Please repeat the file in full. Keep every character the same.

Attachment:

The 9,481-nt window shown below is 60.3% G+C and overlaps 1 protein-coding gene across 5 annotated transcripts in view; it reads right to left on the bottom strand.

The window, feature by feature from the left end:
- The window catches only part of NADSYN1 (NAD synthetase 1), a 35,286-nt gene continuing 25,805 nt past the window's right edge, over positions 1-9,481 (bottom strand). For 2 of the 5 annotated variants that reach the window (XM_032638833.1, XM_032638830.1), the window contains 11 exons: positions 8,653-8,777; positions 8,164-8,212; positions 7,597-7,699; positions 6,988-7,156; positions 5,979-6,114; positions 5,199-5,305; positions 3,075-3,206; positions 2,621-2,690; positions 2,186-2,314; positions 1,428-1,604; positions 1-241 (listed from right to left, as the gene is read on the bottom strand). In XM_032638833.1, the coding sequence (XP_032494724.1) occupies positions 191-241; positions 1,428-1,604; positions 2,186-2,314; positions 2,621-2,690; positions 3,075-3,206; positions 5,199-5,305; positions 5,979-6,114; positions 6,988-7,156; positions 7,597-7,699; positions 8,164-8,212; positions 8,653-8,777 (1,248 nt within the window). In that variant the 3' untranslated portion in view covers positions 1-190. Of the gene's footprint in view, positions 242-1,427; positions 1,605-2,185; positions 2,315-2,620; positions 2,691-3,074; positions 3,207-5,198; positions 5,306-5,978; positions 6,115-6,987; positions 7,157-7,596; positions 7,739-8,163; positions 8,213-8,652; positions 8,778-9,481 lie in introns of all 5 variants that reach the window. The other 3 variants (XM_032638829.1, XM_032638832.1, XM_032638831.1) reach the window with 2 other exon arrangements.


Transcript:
The 9,481-nt window shown below is 60.3% G+C and overlaps 1 protein-coding gene across 5 annotated transcripts in view; it reads right to left on the bottom strand.

The window, feature by feature from the left end:
- The window catches only part of NADSYN1 (NAD synthetase 1), a 35,286-nt gene continuing 25,805 nt past the window's right edge, over positions 1-9,481 (bottom strand). For 2 of the 5 annotated variants that reach the window (XM_032638833.1, XM_032638830.1), the window contains 11 exons: positions 8,653-8,777; positions 8,164-8,212; positions 7,597-7,699; positions 6,988-7,156; positions 5,979-6,114; positions 5,199-5,305; positions 3,075-3,206; positions 2,621-2,690; positions 2,186-2,314; positions 1,428-1,604; positions 1-241 (listed from right to left, as the gene is read on the bottom strand). In XM_032638833.1, the coding sequence (XP_032494724.1) occupies positions 191-241; positions 1,428-1,604; positions 2,186-2,314; positions 2,621-2,690; positions 3,075-3,206; positions 5,199-5,305; positions 5,979-6,114; positions 6,988-7,156; positions 7,597-7,699; positions 8,164-8,212; positions 8,653-8,777 (1,248 nt within the window). In that variant the 3' untranslated portion in view covers positions 1-190. Of the gene's footprint in view, positions 242-1,427; positions 1,605-2,185; positions 2,315-2,620; positions 2,691-3,074; positions 3,207-5,198; positions 5,306-5,978; positions 6,115-6,987; positions 7,157-7,596; positions 7,739-8,163; positions 8,213-8,652; positions 8,778-9,481 lie in introns of all 5 variants that reach the window. The other 3 variants (XM_032638829.1, XM_032638832.1, XM_032638831.1) reach the window with 2 other exon arrangements.